Latest: property market report
While it was the hottest June since records began, the property market started its summer cool down early. Rightmove cited the new 5% interest rate as a reason for earlier-than-usual changes. Its June headline revealed the first monthly drop in asking prices in 2023.
Sellers reduced their asking price by £82 in June, leaving the UK’s average asking price at £372,812. The portal says the dip will set the scene for the rest of the year. It expects asking prices to fall during the rest of 2023, resulting in a -2% annual drop by the end of 2023.
Demand among buyers remains
For sellers, the asking price reduction is minimal and is coupled with good news. Rightmove’s analysis found buyer demand in June was 6% higher than in the same period of 2019. The average time it takes to find a buyer remains lower than its January 2023 peak too – down from 62 days to 55.
House prices hold firm
Stability was also the theme of Nationwide’s June House Price Index. It found house prices increased just +0.1% between May and June, levelling out the -0.1% dip seen between April and May. Interestingly, it said the higher interest rate had not yet affected the number of mortgage applications.
The UK’s rental market continues to post record values. HomeLet’s June Rental Index showed rents had risen an average of +1.3% in the month, taking the average annual rent increase to 10.4% . Today, the average cost to rent a property is £1,229 per month.
HomeLet’s June Index also illustrated how tenants are now spending 31.9% of their income on rent. It’s a sentiment echoed by the latest report from Zoopla. It found rental costs, as a proportion of earnings, had reached the highest for a decade, while rents had grown faster than average earnings over the last 21 months.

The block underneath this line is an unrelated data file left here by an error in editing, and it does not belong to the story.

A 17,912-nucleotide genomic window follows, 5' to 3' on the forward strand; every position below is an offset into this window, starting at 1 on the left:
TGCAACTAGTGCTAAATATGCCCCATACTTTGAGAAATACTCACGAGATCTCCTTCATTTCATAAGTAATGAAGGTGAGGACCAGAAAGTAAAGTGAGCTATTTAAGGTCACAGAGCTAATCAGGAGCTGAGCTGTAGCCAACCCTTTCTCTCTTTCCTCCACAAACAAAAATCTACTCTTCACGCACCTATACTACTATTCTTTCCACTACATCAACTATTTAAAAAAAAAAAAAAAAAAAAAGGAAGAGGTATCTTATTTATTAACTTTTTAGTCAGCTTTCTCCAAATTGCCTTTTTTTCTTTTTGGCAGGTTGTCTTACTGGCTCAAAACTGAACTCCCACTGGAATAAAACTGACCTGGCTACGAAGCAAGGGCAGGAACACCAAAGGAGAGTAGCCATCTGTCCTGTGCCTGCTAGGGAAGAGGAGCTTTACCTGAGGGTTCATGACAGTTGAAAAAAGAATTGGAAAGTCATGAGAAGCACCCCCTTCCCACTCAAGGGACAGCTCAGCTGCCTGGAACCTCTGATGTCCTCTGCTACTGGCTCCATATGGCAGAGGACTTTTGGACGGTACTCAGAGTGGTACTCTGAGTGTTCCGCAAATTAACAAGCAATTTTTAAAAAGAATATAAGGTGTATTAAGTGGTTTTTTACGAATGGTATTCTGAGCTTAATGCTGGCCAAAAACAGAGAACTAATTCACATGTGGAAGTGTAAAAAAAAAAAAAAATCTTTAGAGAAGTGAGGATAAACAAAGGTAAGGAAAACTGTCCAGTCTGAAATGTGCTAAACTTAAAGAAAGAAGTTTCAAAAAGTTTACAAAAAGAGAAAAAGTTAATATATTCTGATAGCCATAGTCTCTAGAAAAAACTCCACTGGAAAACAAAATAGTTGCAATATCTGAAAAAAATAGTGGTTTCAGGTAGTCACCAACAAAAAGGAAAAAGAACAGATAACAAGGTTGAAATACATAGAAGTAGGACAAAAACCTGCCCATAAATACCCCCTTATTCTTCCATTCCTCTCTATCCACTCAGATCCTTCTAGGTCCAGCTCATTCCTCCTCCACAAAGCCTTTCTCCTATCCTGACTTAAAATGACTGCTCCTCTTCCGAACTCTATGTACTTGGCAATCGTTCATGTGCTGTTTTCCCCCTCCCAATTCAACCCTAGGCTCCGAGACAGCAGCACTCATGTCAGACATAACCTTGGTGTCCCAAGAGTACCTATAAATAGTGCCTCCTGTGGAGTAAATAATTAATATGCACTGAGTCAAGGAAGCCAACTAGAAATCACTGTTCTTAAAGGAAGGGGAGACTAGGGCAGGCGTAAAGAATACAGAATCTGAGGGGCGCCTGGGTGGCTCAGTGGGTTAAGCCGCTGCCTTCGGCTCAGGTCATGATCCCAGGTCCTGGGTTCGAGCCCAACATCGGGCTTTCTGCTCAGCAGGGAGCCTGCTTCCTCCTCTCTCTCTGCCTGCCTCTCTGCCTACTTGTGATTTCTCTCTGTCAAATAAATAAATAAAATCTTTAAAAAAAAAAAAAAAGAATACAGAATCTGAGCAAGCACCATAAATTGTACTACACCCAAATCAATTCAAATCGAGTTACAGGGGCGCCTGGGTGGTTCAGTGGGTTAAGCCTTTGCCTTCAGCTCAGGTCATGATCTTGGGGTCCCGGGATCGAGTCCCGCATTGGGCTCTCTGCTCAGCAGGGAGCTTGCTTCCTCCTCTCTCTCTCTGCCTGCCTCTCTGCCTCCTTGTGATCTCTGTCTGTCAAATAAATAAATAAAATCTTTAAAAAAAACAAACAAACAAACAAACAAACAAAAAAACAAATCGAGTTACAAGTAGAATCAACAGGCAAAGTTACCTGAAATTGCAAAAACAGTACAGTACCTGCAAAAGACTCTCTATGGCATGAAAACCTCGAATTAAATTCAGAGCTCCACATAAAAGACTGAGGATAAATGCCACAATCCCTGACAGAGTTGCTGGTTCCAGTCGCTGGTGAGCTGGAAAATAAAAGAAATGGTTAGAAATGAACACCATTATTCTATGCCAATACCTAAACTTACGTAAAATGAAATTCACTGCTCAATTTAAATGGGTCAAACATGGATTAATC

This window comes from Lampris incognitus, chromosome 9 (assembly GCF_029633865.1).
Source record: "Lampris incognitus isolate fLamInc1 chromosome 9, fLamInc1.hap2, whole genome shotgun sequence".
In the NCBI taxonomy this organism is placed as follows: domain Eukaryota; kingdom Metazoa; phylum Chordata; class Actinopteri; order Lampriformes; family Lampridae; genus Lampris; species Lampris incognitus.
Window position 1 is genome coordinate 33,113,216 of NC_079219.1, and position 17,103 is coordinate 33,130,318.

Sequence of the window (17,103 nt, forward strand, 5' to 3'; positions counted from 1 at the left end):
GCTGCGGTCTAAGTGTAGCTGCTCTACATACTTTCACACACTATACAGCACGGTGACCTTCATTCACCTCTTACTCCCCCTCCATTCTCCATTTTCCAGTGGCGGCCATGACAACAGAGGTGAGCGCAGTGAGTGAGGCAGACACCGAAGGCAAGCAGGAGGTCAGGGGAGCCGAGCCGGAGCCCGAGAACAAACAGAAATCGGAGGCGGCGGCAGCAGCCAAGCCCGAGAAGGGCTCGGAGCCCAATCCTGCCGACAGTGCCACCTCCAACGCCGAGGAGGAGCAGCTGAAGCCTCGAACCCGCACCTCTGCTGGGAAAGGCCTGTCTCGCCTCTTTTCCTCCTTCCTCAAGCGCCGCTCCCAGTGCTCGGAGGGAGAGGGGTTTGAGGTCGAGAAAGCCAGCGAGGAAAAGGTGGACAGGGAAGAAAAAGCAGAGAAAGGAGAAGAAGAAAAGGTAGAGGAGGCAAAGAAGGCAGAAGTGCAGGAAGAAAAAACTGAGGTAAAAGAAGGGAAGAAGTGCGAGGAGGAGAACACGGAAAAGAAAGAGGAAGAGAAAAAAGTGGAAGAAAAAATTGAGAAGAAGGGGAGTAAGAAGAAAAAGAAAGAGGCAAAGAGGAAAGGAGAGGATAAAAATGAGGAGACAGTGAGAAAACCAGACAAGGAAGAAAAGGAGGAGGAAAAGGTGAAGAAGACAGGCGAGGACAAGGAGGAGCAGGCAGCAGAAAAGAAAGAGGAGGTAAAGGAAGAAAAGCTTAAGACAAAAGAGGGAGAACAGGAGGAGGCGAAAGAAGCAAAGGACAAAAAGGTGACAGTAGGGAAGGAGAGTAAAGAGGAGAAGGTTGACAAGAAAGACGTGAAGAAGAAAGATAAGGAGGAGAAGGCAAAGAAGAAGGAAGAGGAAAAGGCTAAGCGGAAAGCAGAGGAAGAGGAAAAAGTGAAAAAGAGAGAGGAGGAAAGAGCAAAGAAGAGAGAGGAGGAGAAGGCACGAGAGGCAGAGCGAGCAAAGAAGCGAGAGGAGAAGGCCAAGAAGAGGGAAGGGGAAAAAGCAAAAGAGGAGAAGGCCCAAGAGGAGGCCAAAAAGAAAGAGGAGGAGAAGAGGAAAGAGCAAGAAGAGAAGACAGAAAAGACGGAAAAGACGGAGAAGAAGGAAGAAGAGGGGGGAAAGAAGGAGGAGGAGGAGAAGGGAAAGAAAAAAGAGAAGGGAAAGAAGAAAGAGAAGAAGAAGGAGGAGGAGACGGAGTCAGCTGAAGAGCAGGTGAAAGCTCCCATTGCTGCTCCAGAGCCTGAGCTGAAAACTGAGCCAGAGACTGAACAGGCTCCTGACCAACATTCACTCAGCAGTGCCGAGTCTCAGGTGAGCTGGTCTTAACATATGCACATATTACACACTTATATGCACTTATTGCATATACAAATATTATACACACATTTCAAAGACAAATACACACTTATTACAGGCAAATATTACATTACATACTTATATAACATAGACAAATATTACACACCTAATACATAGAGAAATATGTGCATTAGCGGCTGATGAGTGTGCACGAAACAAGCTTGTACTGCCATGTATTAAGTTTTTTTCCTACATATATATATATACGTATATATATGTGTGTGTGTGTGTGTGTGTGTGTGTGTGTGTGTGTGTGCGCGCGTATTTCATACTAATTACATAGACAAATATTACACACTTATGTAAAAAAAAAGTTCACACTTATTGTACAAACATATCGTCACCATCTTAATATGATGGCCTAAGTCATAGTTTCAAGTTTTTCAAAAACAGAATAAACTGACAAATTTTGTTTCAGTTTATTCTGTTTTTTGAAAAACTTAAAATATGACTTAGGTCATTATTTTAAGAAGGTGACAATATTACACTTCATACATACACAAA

For landlords monitoring the market, tenant demand remains strong. The summer season is when we traditionally see a peak in interest, with families and students looking for accommodation ahead of a new academic year. This year looks set to bring a bumper crop of enquiries.
We take our cue from Propertymark’s latest report. It reveals the number of prospective renters registered per member’s branch in May 2023 was higher than the same month in 2022. It also found today’s number of available properties to rent was 12% lower than at the same time last year.
Landlords tempted to purchase more properties
While there has been news of landlords exiting the buy-to-let market, sustained demand is prompting a rethink. A new survey by Landbay found confidence among some landlords is rising. In fact, 41% of landlords questioned said they are planning to buy more properties over the next 12 months.
While rental demand was the top reason for expanding property investment portfolios, some landlords were encouraged by the thought of potentially lower house prices. As well as landlords with portfolios of 11-20 rental properties eyeing up expansion, almost half of landlords with two or three buy-to-lets were also considering adding more to their portfolio.
Bill’s progress looks to have stalled
June’s passing also marked another month without the enactment of the Renters’ Reform Bill. A second, scheduled reading never materialised, despite rumours. Our visit to the official parliamentary web page for the Bill revealed a date for the second reading is ‘to be announced’.
Tenants are especially keen for the Bill to progress with speed, especially in light of new BBC research. The broadcaster found thousands of adverts that prohibit tenants with children and pets from applying for particular properties. While not illegal at present, this is an aspect that would be addressed under the Renters’ Reform Bill.
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Latest: February property market report
The first month of a new year is complete, and various statistics and indexes have been compiled. If you’re hoping to move home soon, we’re sure you can pick up some positives among the myriad of reports. We’re starting with the latest round-up from Rightmove.
Latest: January Property Market Report
The end of a calendar year gave us a chance to look back at property trends and analyse data to see how the market fared during the last 12 months. December is traditionally a quiet month as people focus on festivities rather than moving home. As such, there was little to report on house prices.
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